Back-to-work scheme breached laws, says Court of Appeal


Cait Reilly and her lawyer, Tessa Gregory, speak outside court

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The government's back-to-work schemes have suffered a setback after Appeal Court judges agreed with a university graduate's claim that unpaid schemes were legally flawed.

Cait Reilly, 24, claimed that requiring her to work for nothing at a Poundland store breached laws on forced labour.

Judges quashed the regulations underpinning the work schemes.

The government has now brought in new rules allowing these unpaid schemes to continue while it appeals.

The judges' decision could effectively prevent the government continuing with the programme in its current form.

However, ministers at the Department of Work and Pensions (DWP) brought in new, more precise regulations on Tuesday evening to allow it to require jobseekers to take part in these schemes, which are being trialled for young people in London and Derbyshire.

"These new regulations mean there will be no break in the support we're able to offer jobseekers, and we continue to have the power to remove benefits from those who aren't serious about getting into work," a DWP spokesman said.

The government is seeking permission to appeal to the Supreme Court. Regardless, the decision will be seen as a setback for the DWP's flagship back-to-work schemes.

Benefit withdrawal

Miss Reilly, a University of Birmingham geology graduate, and 40-year-old unemployed HGV driver Jamie Wilson, from Nottingham, both succeeded in their claims that the unpaid schemes were legally flawed. This was because the regulations behind the schemes did not comply with the Act of Parliament that gave the DWP the power to introduce the programme.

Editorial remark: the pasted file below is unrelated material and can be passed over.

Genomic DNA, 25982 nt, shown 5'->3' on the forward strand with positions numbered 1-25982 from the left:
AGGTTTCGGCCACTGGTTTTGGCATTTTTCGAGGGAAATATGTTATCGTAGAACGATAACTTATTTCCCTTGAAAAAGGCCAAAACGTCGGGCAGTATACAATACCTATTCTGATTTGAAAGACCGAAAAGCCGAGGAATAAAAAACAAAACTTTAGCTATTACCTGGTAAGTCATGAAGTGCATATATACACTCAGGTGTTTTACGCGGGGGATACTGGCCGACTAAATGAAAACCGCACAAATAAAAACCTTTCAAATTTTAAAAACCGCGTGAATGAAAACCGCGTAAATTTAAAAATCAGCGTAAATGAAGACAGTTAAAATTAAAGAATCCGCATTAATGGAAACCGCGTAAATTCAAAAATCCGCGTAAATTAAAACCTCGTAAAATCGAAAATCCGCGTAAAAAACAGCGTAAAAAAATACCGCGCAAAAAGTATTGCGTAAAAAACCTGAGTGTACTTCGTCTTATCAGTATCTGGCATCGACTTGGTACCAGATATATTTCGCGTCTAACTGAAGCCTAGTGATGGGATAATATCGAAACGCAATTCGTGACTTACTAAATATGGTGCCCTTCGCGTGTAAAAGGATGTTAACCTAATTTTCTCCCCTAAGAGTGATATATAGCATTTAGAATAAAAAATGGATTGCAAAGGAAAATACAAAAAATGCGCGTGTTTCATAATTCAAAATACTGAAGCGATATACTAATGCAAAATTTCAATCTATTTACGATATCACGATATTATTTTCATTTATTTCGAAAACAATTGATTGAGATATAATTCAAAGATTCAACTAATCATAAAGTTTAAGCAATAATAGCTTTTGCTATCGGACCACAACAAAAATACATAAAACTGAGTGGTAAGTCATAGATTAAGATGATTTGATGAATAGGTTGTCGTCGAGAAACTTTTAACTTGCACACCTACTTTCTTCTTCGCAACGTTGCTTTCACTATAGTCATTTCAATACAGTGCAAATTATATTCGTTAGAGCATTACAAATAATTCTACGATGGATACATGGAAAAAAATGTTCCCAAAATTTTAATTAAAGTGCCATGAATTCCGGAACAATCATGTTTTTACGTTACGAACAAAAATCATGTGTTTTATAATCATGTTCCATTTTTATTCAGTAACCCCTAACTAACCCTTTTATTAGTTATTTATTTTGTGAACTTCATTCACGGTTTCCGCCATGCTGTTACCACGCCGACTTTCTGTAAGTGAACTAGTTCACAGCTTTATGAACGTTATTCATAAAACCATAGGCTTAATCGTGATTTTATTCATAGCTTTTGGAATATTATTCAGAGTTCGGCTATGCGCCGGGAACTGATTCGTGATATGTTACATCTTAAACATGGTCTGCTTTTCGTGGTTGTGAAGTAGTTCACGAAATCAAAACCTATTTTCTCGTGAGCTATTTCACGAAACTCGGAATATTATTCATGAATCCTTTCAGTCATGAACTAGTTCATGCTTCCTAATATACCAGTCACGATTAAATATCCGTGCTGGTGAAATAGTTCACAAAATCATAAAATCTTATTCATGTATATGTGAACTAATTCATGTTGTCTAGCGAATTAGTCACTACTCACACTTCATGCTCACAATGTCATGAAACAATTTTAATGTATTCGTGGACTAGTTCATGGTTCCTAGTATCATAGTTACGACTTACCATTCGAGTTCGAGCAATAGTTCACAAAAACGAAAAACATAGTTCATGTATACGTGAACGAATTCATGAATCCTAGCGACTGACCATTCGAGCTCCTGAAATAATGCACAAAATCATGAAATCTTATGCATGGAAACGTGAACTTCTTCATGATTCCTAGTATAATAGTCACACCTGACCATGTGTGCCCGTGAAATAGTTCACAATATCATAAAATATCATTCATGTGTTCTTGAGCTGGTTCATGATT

They had lost their original case, but part of this decision has now been reversed by the Appeal Court.

Miss Reilly said that in November 2011 she had to leave her voluntary work at a local museum and work unpaid at the Poundland store in Kings Heath, Birmingham, under a scheme known as the "sector-based work academy".

She was told that if she did not carry out the work placement - which, she said, involved stacking shelves and cleaning floors - she would lose her Jobseeker's Allowance.

Mr Wilson was told that his Jobseeker's Allowance would be stopped after he refused to take part in the Community Action Programme, which his lawyers said would have involved him working unpaid for 30 hours per week for six months.

Solicitor Tessa Gregory, of Public Interest Lawyers, which represented the duo, said: "This judgment sends Iain Duncan Smith back to the drawing board to make fresh regulations which are fair and comply with the court's ruling.

"Until that time, nobody can be lawfully forced to participate in schemes affected such as the Work Programme and the Community Action Programme.

Employment minister defends law breaching back-to-work schemes

"All of those who have been stripped of their benefits have a right to claim the money back that has been unlawfully taken away from them."

This could not happen until the end of the legal process. The solicitor said she was confident this case would ultimately be won, but the government said there would be no compensation.

"We have no intention of giving back money to anyone who has had their benefits removed because they refused to take getting into work seriously. We are currently considering a range of options to ensure this does not happen," said a spokesman for the DWP.

The government also pointed out that the Appeal Court judges backed the High Court's view that requiring jobseekers to participate in the scheme did not breach their human rights.

It said that it would bring new regulations forward straight away, allowing these schemes to continue.

"The court has backed our right to require people to take part in programmes which will help get them into work. It is ridiculous to say this is forced labour. This ruling ensures we can continue with these important schemes," said Employment Minister Mark Hoban.

Start Quote

Cait Reilly

Those two weeks were a complete waste of my time as the experience did not help me get a job”

End Quote Cait Reilly